Farmers’ Suicides – A new point of view

Sid’s Blog: P. Sainath and Farmers’ Suicides in India

Siddhartha Shome has written this insightful article regarding P Sainath and how his view on farmers’ suicides in India is extremely skewed. Brilliant read this one!!!



Since it’s been a while since I have found time to update the blog (due to official and unofficial reasons), just thought I’d give some food for thought for readers who like browsing news websites –

The first link is a Times Online link for an interview with Mark Otty, new CEO of Ernst & Young worldwide. Interesting insights into the man’s personality and his way of thinking. This interview holds a special place for me as my first job was with Arthur Andersen, and I guess somewhere deep down in my heart, I will always remain an accountant/consultant. The interview deals with the changes that Otty has in store for E&Y and the probably challenges he will face.

The second link is an awesome column by the evergreen Thomas L Friedman in the New York Times regarding the vastly different paths that the Chinese Govt and the US Govt have led their respective economies down over the last seven years. He starts off with how just a few days before the 9/11 incident Beijing won the Olympics bid and how 9/11 changed the entire focus of the US Govt. Since then China has gone from strength to strength in infrastructure development and image-building while the US has focused on maintaining its security and economic interests over the world with military campaigns in Afghanistan and Iraq. This article provides us with a reasonably unique perspective of a majority of the last decade for these two countries and economies.

The third and probably the most interesting link is that of the official Google comic released just one day before they made the new browser Google Chrome available for download by users. Touted by industry analysts to be the Internet Explorer killer, this piece of marketing by Google for their new browser is simply awesome. For someone like me who doesn’t understand as much technology as techies do, this comic presents the new features of Chrome in an extremely easy to understand format.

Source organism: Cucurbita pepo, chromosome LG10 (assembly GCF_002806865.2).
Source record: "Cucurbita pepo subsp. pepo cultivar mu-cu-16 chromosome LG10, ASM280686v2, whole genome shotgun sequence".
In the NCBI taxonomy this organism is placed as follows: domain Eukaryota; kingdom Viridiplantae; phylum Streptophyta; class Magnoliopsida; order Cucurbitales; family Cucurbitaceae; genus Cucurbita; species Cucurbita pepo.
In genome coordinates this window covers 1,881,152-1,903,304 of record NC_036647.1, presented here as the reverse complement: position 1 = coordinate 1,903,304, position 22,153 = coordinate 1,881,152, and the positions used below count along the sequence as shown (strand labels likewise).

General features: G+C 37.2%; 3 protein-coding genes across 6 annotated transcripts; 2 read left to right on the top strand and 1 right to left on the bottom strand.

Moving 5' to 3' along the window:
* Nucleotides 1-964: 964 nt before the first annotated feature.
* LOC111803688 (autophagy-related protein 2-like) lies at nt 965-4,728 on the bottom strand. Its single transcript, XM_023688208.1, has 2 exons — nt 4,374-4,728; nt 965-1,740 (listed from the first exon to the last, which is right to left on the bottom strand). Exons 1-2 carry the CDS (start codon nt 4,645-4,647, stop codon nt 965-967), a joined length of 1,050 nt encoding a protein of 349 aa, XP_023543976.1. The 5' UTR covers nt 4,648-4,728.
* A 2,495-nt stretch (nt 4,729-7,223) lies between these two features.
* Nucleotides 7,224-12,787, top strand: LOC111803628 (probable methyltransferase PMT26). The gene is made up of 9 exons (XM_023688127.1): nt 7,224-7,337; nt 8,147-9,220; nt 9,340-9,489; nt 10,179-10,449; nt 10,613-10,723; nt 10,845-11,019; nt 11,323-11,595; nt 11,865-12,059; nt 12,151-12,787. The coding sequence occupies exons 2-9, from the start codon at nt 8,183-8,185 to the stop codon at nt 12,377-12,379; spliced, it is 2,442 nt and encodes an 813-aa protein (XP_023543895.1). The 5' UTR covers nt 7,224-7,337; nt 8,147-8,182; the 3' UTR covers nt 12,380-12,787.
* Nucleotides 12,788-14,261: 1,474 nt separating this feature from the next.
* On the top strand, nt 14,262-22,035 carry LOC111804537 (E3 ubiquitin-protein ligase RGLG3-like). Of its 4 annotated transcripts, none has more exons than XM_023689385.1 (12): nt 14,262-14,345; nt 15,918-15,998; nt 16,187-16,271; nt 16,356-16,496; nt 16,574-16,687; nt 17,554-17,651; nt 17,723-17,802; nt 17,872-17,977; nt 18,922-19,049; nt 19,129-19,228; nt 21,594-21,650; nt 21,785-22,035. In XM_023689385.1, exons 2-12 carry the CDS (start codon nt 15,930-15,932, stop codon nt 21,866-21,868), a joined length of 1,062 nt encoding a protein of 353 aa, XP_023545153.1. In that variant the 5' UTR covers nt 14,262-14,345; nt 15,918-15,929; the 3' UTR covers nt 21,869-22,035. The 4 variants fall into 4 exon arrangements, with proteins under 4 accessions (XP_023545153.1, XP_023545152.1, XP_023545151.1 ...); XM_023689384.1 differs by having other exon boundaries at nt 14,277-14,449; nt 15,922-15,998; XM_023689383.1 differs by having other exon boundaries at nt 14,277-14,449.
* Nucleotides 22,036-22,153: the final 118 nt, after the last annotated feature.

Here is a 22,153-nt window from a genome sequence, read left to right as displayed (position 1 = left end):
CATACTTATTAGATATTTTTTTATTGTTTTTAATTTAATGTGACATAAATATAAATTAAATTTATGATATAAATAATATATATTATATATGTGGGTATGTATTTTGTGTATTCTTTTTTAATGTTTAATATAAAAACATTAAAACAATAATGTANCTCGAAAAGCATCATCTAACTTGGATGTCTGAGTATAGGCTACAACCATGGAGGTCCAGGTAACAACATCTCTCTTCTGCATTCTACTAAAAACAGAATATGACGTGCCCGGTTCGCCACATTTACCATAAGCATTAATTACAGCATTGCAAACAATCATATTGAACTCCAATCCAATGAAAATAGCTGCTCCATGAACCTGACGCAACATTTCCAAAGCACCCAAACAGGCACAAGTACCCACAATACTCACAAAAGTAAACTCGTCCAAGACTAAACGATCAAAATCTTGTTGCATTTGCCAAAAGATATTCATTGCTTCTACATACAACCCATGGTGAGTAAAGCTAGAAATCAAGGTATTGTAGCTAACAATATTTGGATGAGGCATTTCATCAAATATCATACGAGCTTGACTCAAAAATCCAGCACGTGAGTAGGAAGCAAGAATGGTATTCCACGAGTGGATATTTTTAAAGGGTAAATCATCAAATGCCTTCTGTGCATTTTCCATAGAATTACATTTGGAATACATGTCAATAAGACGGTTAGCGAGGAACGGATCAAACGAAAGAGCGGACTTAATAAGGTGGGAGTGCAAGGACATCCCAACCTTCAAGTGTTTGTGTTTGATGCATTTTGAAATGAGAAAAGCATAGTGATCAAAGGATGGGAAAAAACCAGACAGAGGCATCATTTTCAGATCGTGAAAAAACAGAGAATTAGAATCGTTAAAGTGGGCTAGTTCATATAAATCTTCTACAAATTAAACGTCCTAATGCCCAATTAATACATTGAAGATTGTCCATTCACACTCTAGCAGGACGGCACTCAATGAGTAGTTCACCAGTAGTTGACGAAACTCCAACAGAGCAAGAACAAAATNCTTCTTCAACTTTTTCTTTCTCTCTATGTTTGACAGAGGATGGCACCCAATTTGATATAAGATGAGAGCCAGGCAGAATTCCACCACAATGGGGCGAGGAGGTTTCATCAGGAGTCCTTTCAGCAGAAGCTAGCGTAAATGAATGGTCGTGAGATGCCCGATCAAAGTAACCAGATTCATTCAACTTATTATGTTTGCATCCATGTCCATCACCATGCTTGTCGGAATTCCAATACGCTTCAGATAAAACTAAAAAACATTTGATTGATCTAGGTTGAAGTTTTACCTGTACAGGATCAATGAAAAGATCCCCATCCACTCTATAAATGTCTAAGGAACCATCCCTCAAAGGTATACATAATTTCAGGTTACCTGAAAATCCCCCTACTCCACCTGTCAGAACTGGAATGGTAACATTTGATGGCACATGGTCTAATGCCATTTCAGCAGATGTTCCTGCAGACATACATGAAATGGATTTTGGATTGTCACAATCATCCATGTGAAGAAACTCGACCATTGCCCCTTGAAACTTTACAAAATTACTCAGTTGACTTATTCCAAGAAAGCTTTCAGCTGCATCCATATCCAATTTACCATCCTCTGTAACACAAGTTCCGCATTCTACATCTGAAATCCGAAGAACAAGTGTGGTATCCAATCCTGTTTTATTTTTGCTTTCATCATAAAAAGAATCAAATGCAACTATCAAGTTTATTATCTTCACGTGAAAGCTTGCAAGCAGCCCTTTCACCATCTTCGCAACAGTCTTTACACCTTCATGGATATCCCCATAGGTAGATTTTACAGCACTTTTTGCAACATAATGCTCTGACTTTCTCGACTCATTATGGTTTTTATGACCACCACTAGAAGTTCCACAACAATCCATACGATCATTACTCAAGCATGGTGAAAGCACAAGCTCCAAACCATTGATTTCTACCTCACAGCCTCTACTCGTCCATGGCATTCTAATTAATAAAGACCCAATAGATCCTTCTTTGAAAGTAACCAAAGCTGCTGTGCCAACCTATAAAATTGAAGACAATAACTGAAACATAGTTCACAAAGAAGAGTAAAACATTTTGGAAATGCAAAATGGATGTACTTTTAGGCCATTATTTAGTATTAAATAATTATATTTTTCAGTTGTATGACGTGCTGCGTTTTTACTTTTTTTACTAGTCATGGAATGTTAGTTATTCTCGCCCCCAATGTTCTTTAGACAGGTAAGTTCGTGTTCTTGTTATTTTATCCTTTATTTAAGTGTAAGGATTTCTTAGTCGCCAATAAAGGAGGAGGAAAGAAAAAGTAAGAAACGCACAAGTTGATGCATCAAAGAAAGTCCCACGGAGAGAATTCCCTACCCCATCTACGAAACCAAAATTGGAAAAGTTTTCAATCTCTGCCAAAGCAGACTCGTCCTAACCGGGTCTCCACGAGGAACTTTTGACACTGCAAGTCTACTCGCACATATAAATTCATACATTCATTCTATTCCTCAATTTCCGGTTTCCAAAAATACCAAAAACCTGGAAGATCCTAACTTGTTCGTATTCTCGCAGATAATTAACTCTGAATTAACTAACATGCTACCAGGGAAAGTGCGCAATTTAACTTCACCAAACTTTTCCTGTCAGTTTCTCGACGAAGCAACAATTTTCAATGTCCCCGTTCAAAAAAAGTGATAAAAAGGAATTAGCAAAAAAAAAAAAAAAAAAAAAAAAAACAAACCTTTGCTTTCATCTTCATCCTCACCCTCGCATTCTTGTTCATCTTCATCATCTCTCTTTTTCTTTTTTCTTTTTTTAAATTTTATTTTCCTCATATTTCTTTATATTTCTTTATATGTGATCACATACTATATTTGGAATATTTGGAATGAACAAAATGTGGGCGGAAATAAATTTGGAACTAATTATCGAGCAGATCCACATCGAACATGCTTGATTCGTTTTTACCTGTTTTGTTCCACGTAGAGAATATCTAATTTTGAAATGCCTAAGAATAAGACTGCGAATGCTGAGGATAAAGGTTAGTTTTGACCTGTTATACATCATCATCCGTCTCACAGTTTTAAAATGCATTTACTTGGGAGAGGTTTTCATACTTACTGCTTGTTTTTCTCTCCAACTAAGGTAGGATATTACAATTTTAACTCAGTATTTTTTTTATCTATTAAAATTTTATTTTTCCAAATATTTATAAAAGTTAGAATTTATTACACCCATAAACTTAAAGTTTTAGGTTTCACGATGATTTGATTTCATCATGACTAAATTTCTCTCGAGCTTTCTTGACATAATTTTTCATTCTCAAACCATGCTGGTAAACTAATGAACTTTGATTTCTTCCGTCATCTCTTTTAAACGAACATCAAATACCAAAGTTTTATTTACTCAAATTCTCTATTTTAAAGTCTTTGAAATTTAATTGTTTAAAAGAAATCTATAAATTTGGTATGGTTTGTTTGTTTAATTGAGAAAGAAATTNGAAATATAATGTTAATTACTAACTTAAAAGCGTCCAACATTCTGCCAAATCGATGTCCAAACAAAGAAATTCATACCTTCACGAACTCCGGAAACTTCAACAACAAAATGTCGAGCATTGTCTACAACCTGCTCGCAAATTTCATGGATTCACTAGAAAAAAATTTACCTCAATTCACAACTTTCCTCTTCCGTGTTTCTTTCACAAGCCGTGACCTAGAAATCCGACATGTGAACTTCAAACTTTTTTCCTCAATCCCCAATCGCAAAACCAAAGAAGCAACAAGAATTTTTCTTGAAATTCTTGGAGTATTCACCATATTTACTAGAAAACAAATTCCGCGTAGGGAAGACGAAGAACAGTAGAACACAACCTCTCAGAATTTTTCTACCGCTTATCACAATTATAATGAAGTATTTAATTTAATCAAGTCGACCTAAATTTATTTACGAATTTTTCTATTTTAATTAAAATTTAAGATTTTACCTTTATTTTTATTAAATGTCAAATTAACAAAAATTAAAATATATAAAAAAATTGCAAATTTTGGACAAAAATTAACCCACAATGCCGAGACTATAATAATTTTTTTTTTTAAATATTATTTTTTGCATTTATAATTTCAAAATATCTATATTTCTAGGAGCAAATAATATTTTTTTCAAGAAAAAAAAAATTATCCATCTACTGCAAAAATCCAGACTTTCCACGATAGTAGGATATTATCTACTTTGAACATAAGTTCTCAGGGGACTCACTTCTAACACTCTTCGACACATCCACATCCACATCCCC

Until the next post, cheers, goodbye…………Jam

Kashmir Agitation – 3 viewpoints

I just read these three interesting articles about the entire Kashmir agitation issue and was a little taken back by the almost extremist stance taken by at least two of these articles.

While Swaminathan S Anklesaria Aiyar has always been known for his crisp and candid comments in his famous “Swaminomics” weekly column in the Times of India, this particular article of his is a little radical in suggesting that the Indian Govt. go ahead and give the Kashmiris a plebiscite where they could decide between (a) independence (b) union with Pakistan (c) union with India. He cites history wherein the Kashmiris were denied their promised plebiscite in 1947 when the Union Govt of India wrongly denied these people their basic right of choice regarding their alignment and secessionism.